BGeorge01
03-25-2013, 01:33 PM
Ya, there was a thread that I was reading and the guy said that he just used one(variable speed) for the first time after using orbital and wouldnt go back. What do you mean "cross the ridge"?

kaneboats
03-25-2013, 02:12 PM
On a car body or a hull, every time there is a ridge between two planes (like the top of a fender) the paint or gelcoat will be a little thinner. On a car you can burn through in a matter of seconds. Not quite as easy to cause damage on a boat hull but you should still be careful.

BGeorge01
03-25-2013, 02:25 PM
oh gotcha! thanks


On a car body or a hull, every time there is a ridge between two planes (like the top of a fender) the paint or gelcoat will be a little thinner. On a car you can burn through in a matter of seconds. Not quite as easy to cause damage on a boat hull but you should still be careful.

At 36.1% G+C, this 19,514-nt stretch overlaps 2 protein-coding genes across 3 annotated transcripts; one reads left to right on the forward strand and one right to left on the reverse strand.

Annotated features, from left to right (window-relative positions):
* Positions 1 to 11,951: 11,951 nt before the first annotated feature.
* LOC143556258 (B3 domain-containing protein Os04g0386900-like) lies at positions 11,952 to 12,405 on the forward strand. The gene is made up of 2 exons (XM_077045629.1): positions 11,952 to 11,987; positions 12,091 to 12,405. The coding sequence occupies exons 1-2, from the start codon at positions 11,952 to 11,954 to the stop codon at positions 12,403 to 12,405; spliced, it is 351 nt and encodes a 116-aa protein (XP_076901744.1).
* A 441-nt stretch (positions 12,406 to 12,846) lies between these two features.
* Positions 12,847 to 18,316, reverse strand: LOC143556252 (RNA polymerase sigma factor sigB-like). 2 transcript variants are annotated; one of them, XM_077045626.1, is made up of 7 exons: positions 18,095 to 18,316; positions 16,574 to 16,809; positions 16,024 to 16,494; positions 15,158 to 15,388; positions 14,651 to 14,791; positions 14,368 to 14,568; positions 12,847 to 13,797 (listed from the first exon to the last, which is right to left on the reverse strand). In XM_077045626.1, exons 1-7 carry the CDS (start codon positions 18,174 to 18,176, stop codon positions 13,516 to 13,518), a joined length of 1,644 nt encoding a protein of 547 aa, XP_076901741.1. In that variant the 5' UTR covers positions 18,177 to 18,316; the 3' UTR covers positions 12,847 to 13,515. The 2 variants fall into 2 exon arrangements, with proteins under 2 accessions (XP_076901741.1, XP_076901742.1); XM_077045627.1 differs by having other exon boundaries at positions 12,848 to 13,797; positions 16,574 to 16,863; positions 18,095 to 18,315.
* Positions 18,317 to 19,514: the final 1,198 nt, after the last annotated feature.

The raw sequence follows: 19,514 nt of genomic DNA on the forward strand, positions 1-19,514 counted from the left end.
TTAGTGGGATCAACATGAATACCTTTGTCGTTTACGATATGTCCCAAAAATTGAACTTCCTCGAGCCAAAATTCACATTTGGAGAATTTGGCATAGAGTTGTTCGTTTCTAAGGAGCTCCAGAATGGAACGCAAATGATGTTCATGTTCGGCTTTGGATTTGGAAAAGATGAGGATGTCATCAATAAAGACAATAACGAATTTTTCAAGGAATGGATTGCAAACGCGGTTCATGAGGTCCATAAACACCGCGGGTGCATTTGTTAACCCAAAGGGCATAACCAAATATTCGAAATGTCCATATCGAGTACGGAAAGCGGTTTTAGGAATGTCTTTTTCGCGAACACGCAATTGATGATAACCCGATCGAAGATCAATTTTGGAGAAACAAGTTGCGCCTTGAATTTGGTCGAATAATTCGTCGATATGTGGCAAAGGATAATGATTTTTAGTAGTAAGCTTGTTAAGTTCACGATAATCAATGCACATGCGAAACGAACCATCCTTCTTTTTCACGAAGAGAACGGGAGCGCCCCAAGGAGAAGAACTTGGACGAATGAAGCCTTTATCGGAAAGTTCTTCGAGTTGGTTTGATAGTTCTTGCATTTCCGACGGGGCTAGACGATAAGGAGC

tarheelskier
04-09-2013, 06:10 PM
Another question, what wax are you guys using with the orbital buffers?

beat taco
04-09-2013, 07:45 PM
http://img.tapatalk.com/d/13/04/10/uga7emed.jpg
http://img.tapatalk.com/d/13/04/10/udu9atar.jpg
http://img.tapatalk.com/d/13/04/10/nugaqe3u.jpg

I used meguiars forever. I learned from a friend of Barry's who had an endless supply that he shared with me. However side by side the 3m works easier and faster with less residue. Only been using it for two years but really like it for the boat.

NCSUmoomba
04-15-2013, 09:05 PM